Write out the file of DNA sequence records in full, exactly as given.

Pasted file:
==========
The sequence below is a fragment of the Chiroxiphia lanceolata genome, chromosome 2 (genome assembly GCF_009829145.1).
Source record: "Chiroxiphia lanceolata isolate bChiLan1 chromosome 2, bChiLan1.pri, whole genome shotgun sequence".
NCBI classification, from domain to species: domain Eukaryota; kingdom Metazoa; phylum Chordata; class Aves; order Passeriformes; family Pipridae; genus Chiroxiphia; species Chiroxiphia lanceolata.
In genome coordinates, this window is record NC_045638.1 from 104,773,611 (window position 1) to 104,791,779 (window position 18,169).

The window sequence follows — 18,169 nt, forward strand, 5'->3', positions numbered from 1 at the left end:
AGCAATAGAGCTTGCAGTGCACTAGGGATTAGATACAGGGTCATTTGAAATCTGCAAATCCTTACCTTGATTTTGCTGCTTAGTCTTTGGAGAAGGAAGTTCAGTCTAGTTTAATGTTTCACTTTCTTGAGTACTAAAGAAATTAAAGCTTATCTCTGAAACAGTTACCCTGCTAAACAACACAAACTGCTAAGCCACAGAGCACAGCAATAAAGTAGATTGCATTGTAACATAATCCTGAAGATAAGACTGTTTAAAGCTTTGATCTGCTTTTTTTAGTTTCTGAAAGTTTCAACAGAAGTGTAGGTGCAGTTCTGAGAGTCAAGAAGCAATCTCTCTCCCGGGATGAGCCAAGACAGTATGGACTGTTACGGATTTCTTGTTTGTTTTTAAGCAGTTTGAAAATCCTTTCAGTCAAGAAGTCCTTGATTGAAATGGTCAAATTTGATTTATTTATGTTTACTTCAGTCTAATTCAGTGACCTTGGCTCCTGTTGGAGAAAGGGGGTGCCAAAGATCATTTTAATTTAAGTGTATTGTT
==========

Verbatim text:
The sequence below is a fragment of the Chiroxiphia lanceolata genome, chromosome 2 (genome assembly GCF_009829145.1).
Source record: "Chiroxiphia lanceolata isolate bChiLan1 chromosome 2, bChiLan1.pri, whole genome shotgun sequence".
NCBI classification, from domain to species: domain Eukaryota; kingdom Metazoa; phylum Chordata; class Aves; order Passeriformes; family Pipridae; genus Chiroxiphia; species Chiroxiphia lanceolata.
In genome coordinates, this window is record NC_045638.1 from 104,773,611 (window position 1) to 104,791,779 (window position 18,169).

The window sequence follows — 18,169 nt, forward strand, 5'->3', positions numbered from 1 at the left end:
AGCAATAGAGCTTGCAGTGCACTAGGGATTAGATACAGGGTCATTTGAAATCTGCAAATCCTTACCTTGATTTTGCTGCTTAGTCTTTGGAGAAGGAAGTTCAGTCTAGTTTAATGTTTCACTTTCTTGAGTACTAAAGAAATTAAAGCTTATCTCTGAAACAGTTACCCTGCTAAACAACACAAACTGCTAAGCCACAGAGCACAGCAATAAAGTAGATTGCATTGTAACATAATCCTGAAGATAAGACTGTTTAAAGCTTTGATCTGCTTTTTTTAGTTTCTGAAAGTTTCAACAGAAGTGTAGGTGCAGTTCTGAGAGTCAAGAAGCAATCTCTCTCCCGGGATGAGCCAAGACAGTATGGACTGTTACGGATTTCTTGTTTGTTTTTAAGCAGTTTGAAAATCCTTTCAGTCAAGAAGTCCTTGATTGAAATGGTCAAATTTGATTTATTTATGTTTACTTCAGTCTAATTCAGTGACCTTGGCTCCTGTTGGAGAAAGGGGGTGCCAAAGATCATTTTAATTTAAGTGTATTGTT